In this state of mind, I called the junior high school from a phone booth. The receiver was as cold as ice against my ear. The edge of my voice was ragged with tears as I begged the secretary to find out if a teacher was free in the lounge, who could come pick me up, so at least I could teach part of my second class. Hearing my desperation, the secretary complied, and about ten minutes later, Lois Sherkin, the teacher of the “accelerated” class, the one I’d already missed, pulled up to the station. She was the nicest teacher I worked with.

I thanked her profusely. “I really appreciate this. I feel terrible about missing your class. When I found out I had to wait so long for a cab after all that I’ve been through already this morning, I started to cry.”

“Relax, you’re here now, so don’t worry about it.” She was kind, and I realized that I’d get paid, even though I had barely enough time to give my second class an assignment, and I had to tell Lois Sherkin what I wanted her class to do in my absence. My third class was usually the dullest, and today was no exception. They weren’t even enlivened by the snow.

I chalked the day up to experience. I decided that, the next time it snowed, I’d play it smart, stay home, and make up the day later. I realized that I was always trying harder than people seemed to expect or even to want. I wasted my energy in efforts that didn’t matter.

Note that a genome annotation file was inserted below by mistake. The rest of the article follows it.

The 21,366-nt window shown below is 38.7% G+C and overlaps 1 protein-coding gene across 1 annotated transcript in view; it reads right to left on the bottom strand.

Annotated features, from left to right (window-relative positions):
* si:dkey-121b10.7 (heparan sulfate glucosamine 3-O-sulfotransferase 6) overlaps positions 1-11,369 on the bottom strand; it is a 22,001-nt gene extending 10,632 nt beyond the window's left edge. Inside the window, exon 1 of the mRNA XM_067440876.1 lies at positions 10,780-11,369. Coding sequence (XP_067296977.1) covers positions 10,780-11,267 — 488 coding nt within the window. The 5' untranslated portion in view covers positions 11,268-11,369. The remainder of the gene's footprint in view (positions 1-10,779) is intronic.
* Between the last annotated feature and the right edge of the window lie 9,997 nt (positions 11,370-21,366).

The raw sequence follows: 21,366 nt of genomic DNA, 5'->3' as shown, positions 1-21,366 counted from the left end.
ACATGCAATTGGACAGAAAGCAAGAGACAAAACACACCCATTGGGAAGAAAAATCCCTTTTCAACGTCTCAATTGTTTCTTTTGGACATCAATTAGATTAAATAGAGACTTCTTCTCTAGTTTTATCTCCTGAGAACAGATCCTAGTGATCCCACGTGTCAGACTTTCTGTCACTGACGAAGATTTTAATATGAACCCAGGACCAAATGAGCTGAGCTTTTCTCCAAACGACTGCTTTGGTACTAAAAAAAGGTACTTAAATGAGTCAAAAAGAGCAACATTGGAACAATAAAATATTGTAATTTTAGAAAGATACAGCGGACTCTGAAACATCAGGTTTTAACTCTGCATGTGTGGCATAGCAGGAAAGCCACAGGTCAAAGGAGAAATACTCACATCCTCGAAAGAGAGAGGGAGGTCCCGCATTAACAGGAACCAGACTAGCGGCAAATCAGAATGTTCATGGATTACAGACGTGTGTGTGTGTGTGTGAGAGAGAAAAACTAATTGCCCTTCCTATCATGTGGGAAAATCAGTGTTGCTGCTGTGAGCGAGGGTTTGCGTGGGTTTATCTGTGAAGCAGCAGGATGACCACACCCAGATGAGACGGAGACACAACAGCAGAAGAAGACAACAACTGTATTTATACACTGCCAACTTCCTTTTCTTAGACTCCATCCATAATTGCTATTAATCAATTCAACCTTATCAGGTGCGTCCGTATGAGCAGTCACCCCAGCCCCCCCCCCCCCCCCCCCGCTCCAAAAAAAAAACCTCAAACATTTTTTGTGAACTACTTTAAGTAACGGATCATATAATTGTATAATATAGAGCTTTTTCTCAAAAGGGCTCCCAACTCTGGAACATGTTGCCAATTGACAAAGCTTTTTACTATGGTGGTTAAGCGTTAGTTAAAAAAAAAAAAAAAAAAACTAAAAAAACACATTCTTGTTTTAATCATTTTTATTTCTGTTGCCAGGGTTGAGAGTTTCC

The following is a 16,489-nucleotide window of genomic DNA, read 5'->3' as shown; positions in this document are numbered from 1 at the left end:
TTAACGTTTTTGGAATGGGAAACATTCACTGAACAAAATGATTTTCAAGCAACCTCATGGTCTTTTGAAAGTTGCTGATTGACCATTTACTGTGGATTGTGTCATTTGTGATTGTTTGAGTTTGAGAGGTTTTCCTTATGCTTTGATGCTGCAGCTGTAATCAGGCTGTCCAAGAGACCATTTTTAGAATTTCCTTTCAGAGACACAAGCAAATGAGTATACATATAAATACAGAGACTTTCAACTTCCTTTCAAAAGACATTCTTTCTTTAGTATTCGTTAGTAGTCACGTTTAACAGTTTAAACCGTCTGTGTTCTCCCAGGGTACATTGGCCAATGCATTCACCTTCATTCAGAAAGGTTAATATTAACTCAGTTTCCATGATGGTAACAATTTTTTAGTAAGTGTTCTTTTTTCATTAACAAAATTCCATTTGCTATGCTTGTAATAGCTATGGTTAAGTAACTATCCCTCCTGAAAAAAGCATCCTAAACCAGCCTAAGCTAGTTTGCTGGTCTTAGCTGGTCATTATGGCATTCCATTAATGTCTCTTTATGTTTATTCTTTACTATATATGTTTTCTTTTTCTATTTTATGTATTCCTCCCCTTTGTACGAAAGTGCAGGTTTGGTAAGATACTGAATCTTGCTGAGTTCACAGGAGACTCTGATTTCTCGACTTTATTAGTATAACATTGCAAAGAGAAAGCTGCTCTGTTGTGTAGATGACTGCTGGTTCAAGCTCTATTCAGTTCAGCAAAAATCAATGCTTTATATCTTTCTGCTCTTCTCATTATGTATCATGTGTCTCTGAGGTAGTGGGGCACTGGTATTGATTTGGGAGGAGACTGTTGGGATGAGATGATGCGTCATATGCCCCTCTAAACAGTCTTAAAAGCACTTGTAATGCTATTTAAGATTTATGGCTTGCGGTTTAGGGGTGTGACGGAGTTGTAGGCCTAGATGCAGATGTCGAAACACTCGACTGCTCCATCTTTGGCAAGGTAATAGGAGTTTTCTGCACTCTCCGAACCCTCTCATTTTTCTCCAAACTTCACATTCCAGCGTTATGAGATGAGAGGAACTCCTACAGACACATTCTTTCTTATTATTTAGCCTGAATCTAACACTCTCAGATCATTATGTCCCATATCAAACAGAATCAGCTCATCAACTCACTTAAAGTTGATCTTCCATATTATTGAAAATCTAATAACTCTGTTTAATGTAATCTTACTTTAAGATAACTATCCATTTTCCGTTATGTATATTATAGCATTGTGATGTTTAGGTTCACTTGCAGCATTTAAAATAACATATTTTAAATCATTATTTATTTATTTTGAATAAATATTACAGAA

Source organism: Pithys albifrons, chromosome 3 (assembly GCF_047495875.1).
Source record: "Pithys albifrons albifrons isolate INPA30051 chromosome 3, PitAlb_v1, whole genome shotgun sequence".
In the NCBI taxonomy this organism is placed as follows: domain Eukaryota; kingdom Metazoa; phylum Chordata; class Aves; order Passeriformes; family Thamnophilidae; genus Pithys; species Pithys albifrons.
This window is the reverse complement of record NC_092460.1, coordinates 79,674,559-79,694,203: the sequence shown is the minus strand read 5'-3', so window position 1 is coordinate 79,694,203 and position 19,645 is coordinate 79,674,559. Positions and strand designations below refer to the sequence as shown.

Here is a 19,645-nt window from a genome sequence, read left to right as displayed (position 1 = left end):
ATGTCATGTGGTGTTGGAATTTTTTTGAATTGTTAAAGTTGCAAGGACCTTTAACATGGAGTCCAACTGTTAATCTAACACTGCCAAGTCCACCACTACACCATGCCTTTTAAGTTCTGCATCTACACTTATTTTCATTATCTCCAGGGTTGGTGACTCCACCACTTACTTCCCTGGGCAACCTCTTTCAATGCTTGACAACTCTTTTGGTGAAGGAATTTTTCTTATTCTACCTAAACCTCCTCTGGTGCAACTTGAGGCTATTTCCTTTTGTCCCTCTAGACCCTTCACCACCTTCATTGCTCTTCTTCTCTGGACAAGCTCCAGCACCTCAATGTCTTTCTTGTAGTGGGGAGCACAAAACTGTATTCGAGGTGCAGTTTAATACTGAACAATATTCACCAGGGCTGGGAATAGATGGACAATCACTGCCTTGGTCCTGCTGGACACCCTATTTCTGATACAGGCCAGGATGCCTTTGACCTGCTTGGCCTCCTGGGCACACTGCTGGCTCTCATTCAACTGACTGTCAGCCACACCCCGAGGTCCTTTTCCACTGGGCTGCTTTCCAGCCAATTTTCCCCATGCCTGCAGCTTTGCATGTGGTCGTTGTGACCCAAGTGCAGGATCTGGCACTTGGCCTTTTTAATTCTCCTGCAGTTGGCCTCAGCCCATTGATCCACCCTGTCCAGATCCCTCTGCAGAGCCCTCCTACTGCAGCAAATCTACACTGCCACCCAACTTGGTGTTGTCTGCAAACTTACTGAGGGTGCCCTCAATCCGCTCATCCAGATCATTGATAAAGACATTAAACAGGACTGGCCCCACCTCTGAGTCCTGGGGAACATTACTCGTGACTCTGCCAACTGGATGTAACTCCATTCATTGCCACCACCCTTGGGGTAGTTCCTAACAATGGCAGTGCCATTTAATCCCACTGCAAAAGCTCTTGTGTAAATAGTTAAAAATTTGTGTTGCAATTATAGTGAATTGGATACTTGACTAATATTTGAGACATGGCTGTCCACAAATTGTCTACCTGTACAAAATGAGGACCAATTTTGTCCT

But at least I’d get paid, I thought. That was the important thing. We were so poor that every dollar counted. My husband was a full-time student, and these artist’s residencies of mine were limited. I wasn’t always sure when I’d get more work. On the next Monday, I withdrew a hundred dollars from our joint checking account, hoping that I could make it last the week. I went straight from the bank to the grocery store. I felt a little nervous, carrying so much cash, but I needed to shop, and I didn’t want to have to make two trips. I spent twenty dollars and came out of the store with two heavy bags of groceries, the maximum that I could handle by myself. Over the weekend, the snow had melted, but the weather was still chilly and damp, and the wind was blowing. I was in a hurry to get home.

I didn’t notice the man right behind me when I unlocked the front door to my building. Without realizing it, I let him into the lobby. It was eleven o’clock in the morning, and, except for us, the lobby was empty.

“Who do you know in this building?” As soon as I saw him, I spoke up. We were both just inside the front door.